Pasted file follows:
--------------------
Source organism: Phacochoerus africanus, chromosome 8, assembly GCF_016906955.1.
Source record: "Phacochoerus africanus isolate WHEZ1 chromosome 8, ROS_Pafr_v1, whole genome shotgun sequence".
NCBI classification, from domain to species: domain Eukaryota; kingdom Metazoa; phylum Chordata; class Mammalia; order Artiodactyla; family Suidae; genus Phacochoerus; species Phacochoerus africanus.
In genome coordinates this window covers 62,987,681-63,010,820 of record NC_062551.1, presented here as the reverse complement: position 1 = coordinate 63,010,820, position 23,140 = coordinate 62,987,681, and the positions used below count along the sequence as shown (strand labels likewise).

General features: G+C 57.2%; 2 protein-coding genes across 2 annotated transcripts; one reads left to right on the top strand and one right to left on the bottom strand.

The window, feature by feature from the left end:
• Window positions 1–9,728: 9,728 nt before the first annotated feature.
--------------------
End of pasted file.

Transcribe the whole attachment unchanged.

Source organism: Phacochoerus africanus, chromosome 8, assembly GCF_016906955.1.
Source record: "Phacochoerus africanus isolate WHEZ1 chromosome 8, ROS_Pafr_v1, whole genome shotgun sequence".
NCBI classification, from domain to species: domain Eukaryota; kingdom Metazoa; phylum Chordata; class Mammalia; order Artiodactyla; family Suidae; genus Phacochoerus; species Phacochoerus africanus.
In genome coordinates this window covers 62,987,681-63,010,820 of record NC_062551.1, presented here as the reverse complement: position 1 = coordinate 63,010,820, position 23,140 = coordinate 62,987,681, and the positions used below count along the sequence as shown (strand labels likewise).

General features: G+C 57.2%; 2 protein-coding genes across 2 annotated transcripts; one reads left to right on the top strand and one right to left on the bottom strand.

The window, feature by feature from the left end:
• Window positions 1–9,728: 9,728 nt before the first annotated feature.